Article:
The Public Face of Archaeology in Britain (Part 1)

Session Organisers: Jenny Moore and Jim Symonds
(Sheffield University)

How public is archaeology? The general public are hugely interested in archaeology as evidenced by the popularity of Time Team, but whose responsibility is it to make archaeology accessible? Even with this kind of media coverage, archaeology is still regarded as elitist and exclusive. With proscriptive language and site hierarchy archaeology is not truly being communicated to the public. Engaging public interest in, and support for, archaeology could be critical to our future as a profession. It seems however, that only a few enlightened individuals consider this a necessity when conducting excavations, and even fewer when placed in the position of communication, either verbal or written. We need to keep in mind that archaeology is about building pictures of people in the past. The people whose past it is should be made to feel it is their archaeology and their past. The papers in this session will examine what we, as a profession, are doing to communicate archaeology to the public, and how this may be improved upon.


Peter Hinton
(Institute of Field Archaeologists, University of Reading, Whiteknights, Reading RG6 6AH)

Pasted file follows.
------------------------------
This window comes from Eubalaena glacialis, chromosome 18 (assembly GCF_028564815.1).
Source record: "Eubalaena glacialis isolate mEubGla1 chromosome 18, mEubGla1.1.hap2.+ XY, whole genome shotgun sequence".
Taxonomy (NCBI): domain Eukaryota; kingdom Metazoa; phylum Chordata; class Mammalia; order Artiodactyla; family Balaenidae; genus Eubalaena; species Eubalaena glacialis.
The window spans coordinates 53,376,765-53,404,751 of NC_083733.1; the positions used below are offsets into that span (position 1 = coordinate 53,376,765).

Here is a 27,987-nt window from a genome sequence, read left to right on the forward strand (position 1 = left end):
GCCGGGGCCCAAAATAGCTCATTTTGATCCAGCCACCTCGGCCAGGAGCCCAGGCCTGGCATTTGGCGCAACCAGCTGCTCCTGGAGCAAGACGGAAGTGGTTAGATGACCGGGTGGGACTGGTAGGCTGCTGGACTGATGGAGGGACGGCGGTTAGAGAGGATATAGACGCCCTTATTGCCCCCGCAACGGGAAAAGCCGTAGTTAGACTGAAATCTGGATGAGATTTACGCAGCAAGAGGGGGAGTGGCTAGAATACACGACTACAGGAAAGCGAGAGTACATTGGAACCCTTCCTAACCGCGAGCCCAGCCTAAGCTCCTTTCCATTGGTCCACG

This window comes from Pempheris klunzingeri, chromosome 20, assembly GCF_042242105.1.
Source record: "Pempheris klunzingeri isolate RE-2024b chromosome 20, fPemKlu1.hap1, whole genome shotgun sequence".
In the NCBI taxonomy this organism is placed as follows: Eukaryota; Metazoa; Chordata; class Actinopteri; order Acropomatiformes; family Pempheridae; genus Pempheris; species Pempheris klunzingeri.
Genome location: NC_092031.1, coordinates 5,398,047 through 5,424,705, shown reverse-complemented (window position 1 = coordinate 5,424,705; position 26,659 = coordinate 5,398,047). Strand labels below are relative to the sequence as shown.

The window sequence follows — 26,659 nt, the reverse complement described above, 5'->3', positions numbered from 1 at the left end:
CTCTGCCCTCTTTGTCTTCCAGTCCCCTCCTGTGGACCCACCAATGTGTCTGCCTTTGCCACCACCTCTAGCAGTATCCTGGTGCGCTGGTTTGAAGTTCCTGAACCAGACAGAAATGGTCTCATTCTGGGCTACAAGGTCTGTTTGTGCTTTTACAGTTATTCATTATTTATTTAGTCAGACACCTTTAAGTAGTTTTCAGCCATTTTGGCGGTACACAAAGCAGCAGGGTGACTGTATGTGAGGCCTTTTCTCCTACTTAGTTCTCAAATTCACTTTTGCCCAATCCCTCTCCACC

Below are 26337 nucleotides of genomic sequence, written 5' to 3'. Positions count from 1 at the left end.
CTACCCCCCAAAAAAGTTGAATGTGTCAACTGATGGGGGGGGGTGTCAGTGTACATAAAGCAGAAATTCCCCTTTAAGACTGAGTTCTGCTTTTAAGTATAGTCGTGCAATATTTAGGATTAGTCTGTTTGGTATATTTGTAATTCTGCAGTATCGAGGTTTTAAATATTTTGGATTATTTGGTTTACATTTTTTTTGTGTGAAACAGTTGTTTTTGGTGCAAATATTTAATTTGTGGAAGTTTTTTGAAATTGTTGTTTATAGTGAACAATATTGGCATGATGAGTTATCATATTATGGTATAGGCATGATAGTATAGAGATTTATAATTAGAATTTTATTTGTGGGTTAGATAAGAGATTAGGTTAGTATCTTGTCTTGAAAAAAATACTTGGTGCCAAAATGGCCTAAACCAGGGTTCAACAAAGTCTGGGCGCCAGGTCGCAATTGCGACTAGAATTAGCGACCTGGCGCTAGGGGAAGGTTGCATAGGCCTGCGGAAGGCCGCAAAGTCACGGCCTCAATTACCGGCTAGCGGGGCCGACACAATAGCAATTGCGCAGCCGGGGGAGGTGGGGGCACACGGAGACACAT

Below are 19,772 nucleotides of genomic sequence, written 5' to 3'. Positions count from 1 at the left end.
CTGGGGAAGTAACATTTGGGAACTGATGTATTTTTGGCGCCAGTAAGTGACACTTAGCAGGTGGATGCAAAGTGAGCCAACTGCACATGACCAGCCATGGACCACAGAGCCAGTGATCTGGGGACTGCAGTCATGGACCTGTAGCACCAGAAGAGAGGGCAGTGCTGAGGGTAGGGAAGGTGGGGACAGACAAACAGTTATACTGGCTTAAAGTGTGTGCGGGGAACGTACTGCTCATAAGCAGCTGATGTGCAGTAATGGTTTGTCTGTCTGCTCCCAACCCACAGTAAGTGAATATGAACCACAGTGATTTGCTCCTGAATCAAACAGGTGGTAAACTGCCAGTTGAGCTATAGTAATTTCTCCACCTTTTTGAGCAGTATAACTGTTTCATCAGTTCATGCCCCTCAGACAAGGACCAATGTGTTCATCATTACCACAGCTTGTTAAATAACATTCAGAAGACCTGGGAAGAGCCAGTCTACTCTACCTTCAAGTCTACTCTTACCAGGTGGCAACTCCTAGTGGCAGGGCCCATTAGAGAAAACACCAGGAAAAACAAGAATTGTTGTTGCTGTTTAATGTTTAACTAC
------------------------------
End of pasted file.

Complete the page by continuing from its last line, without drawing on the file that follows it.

Public Archaeology and the Public Interest

Richard Morris
(CBA, Bows Morrell House, 111 Walmgate, York YO1 2UA)

What the Papers Say

Andrew Selkirk
(Current Archaeology, 9 Nassington Road, London NW3 2TX)

Archaeology and the Middle Market

Sara Champion
(Dept of Adult Continuing Education, University of Southampton, Southampton, SO17 1BJ)

Lifelong Learning: Adult Education as Mediator Between the Profession and the Public

Peter Stone
(Department. of Archaeology, University of Newcastle, Newcastle NE1 7RU)

Lotteries, Devolution and Education

Keith Ray
(Plymouth City Council, Environment and Planning, Civic Centre, Plymouth PL1 2EW)

The Past in Many Voices: Local Authority Archaeologists as 'Resource Managers' or as Cultural Animators